Native Son Abridged Ed
Native Son Abridged Ed
by Richard Wright
Edition: Mass Market Paperback
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5.0 out of 5 stars How "Bigger Thomas" lives on., June 14 2002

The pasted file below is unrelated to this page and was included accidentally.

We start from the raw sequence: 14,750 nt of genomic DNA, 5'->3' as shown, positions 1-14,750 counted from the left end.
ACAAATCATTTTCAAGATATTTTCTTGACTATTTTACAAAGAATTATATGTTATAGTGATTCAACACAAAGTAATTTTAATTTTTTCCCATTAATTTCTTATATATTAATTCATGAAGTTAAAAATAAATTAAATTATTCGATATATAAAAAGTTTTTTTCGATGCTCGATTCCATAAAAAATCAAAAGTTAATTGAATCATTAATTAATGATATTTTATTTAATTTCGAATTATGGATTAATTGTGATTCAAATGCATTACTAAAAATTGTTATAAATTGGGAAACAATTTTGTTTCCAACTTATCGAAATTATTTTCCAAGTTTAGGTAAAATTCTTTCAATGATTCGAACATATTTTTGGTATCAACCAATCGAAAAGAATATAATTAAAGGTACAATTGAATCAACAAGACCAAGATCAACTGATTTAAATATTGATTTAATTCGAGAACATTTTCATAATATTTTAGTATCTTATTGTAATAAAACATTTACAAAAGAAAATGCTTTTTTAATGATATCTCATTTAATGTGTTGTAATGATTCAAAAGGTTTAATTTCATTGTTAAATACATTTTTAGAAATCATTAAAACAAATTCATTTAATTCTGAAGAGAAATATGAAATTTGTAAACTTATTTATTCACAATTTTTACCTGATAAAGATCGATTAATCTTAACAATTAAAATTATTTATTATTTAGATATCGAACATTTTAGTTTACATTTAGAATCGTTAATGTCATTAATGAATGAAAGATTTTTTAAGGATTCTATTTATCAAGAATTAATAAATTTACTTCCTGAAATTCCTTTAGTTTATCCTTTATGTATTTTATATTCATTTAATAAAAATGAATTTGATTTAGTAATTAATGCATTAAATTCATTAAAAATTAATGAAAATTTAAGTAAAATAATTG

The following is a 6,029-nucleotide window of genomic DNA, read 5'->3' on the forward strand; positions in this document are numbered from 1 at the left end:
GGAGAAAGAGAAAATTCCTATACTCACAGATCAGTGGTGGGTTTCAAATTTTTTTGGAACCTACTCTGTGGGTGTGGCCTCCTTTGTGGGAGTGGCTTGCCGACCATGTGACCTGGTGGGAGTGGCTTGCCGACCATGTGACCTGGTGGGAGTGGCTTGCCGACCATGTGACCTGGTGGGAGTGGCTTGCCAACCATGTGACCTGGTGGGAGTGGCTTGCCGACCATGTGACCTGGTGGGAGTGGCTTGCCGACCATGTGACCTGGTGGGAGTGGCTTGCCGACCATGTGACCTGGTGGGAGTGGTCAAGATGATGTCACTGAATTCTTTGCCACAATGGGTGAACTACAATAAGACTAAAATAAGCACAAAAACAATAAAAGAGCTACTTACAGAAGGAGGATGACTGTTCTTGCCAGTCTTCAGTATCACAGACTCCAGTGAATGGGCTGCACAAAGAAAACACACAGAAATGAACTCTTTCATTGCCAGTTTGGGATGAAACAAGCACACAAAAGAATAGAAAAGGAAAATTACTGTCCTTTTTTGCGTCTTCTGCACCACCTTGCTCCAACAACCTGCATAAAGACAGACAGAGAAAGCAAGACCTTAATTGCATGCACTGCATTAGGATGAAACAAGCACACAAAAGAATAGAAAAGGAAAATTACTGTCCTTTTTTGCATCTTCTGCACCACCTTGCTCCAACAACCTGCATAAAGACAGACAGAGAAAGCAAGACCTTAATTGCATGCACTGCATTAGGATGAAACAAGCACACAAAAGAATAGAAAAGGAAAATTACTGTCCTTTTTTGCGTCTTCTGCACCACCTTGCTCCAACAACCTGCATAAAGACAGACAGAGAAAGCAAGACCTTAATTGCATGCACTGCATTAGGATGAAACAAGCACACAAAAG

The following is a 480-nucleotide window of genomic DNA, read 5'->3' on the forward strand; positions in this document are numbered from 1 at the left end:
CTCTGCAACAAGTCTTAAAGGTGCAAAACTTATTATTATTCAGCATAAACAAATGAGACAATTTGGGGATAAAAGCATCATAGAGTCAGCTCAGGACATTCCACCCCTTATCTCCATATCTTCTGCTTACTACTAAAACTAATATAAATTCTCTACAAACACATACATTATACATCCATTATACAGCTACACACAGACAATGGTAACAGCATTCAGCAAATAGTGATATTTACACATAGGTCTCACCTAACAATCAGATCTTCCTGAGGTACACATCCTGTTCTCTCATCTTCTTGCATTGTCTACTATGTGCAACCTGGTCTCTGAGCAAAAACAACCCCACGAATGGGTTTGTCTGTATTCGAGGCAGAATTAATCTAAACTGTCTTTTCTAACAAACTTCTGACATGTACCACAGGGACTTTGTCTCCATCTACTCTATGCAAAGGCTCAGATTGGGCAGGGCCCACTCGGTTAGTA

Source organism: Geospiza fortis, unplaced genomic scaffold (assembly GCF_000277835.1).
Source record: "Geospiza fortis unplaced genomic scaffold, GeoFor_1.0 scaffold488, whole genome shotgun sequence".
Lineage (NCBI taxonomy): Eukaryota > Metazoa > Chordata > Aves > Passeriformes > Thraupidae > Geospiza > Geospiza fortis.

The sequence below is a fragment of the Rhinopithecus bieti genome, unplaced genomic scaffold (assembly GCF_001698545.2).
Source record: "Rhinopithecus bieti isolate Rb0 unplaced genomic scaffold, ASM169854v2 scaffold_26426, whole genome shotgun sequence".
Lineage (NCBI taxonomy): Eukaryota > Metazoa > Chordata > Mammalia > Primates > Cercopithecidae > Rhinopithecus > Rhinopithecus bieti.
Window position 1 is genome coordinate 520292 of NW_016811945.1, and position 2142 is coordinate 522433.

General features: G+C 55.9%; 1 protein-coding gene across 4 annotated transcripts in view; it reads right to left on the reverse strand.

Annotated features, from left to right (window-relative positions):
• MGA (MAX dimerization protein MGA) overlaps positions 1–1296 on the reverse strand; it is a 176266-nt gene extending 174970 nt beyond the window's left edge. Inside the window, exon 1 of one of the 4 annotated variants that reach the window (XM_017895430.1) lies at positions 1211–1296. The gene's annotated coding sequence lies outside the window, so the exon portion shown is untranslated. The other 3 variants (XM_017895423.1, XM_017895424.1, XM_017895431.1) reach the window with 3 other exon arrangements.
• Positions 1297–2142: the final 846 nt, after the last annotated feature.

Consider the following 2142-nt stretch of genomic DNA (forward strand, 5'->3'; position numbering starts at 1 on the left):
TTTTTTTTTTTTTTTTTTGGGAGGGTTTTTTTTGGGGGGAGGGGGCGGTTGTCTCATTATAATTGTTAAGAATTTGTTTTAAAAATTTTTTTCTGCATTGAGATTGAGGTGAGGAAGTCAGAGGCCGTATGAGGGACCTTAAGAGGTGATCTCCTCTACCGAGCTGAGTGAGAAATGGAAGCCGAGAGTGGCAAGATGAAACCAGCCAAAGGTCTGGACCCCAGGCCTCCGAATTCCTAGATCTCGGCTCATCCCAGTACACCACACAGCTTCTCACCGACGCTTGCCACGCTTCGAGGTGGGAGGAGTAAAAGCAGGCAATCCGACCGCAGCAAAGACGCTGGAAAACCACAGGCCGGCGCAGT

This novel displays great sensitivity. The sensitivity to the rhythms and tones of language, to patterns in the colors and shapes of settings, to the way people speak and the way they act and think-- especially to the psychological motives behind those thoughts, words and actions-- is beyond praise. So, sociopolitical concerns aside, this is a bleak view of the world told in a most sensitive manner. Wright could have started _Native Son_ with the words "the alarm went off in the dark." Instead he literally makes it "brriiiiinng" out loud. And instantly we are there, in a Chicago that is black and white (again, literally), with Whites and Blacks, the white snow and black skies, the white walls and hard straight streets. This is no Romanticized view of life. Bigger Thomas is drawn in stark realistic lines, and the story moves forward like a black-and-white movie from the 1930s. Details overwhelm, but the plot flashes by. Motives are explored with precision but the prose remains clear. We are constantly aware, as if present, of a black and white nightmarish world. And dabbed on the black and white is the occasional red-- of blood, of fire (of the "Reds" themselves). Politically, some may find this novel difficult to accept, particularly in the post-O.J. era. I found it utterly convincing. "But we ought to take responsibility for our own actions," some may argue, and I agree, even though that does not sum up Bigger's situation. He knows he's guilty. But Bigger is the creation of a greedy, segregated country, and with supreme artistic sensitivity, Richard Wright simply tells it like it is. I love the message of this book, and though the violence of Bigger almost made me feel as if I was doing what he did and also living out his nightmare, above all I love the language of this novel and recommend that you read it mainly for that. I believe-- if there is one-- _Native Son_ is the great American novel.